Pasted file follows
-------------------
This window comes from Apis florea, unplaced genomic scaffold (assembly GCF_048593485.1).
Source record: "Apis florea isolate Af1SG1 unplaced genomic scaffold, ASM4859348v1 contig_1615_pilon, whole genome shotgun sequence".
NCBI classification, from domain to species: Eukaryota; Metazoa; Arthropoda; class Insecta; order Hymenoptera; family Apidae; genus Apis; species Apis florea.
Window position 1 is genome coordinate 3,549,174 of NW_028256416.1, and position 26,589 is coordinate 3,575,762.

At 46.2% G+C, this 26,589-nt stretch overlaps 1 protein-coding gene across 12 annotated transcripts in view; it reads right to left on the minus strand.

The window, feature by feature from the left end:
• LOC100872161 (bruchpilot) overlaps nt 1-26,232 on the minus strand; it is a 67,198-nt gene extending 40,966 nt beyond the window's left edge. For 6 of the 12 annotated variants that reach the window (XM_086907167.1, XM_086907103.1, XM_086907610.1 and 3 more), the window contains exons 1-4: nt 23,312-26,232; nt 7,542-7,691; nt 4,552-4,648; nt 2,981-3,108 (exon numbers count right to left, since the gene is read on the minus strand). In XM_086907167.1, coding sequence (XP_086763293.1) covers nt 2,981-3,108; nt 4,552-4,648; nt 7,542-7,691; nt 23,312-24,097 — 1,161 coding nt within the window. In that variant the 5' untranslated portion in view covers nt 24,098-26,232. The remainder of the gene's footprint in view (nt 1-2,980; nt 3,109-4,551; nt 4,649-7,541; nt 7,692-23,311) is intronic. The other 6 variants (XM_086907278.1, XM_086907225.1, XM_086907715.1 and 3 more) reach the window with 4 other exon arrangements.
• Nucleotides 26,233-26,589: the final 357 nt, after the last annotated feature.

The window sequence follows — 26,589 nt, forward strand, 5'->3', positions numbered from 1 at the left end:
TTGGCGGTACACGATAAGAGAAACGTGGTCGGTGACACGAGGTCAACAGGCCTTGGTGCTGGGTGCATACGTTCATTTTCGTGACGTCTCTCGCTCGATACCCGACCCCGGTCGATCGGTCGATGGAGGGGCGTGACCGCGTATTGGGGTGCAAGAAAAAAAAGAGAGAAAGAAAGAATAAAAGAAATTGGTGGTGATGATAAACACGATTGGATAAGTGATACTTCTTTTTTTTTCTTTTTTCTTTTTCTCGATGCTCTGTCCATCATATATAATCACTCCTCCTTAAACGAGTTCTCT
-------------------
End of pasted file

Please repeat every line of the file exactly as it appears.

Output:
This window comes from Apis florea, unplaced genomic scaffold (assembly GCF_048593485.1).
Source record: "Apis florea isolate Af1SG1 unplaced genomic scaffold, ASM4859348v1 contig_1615_pilon, whole genome shotgun sequence".
NCBI classification, from domain to species: Eukaryota; Metazoa; Arthropoda; class Insecta; order Hymenoptera; family Apidae; genus Apis; species Apis florea.
Window position 1 is genome coordinate 3,549,174 of NW_028256416.1, and position 26,589 is coordinate 3,575,762.

At 46.2% G+C, this 26,589-nt stretch overlaps 1 protein-coding gene across 12 annotated transcripts in view; it reads right to left on the minus strand.

The window, feature by feature from the left end:
• LOC100872161 (bruchpilot) overlaps nt 1-26,232 on the minus strand; it is a 67,198-nt gene extending 40,966 nt beyond the window's left edge. For 6 of the 12 annotated variants that reach the window (XM_086907167.1, XM_086907103.1, XM_086907610.1 and 3 more), the window contains exons 1-4: nt 23,312-26,232; nt 7,542-7,691; nt 4,552-4,648; nt 2,981-3,108 (exon numbers count right to left, since the gene is read on the minus strand). In XM_086907167.1, coding sequence (XP_086763293.1) covers nt 2,981-3,108; nt 4,552-4,648; nt 7,542-7,691; nt 23,312-24,097 — 1,161 coding nt within the window. In that variant the 5' untranslated portion in view covers nt 24,098-26,232. The remainder of the gene's footprint in view (nt 1-2,980; nt 3,109-4,551; nt 4,649-7,541; nt 7,692-23,311) is intronic. The other 6 variants (XM_086907278.1, XM_086907225.1, XM_086907715.1 and 3 more) reach the window with 4 other exon arrangements.
• Nucleotides 26,233-26,589: the final 357 nt, after the last annotated feature.

The window sequence follows — 26,589 nt, forward strand, 5'->3', positions numbered from 1 at the left end:
TTGGCGGTACACGATAAGAGAAACGTGGTCGGTGACACGAGGTCAACAGGCCTTGGTGCTGGGTGCATACGTTCATTTTCGTGACGTCTCTCGCTCGATACCCGACCCCGGTCGATCGGTCGATGGAGGGGCGTGACCGCGTATTGGGGTGCAAGAAAAAAAAGAGAGAAAGAAAGAATAAAAGAAATTGGTGGTGATGATAAACACGATTGGATAAGTGATACTTCTTTTTTTTTCTTTTTTCTTTTTCTCGATGCTCTGTCCATCATATATAATCACTCCTCCTTAAACGAGTTCTCT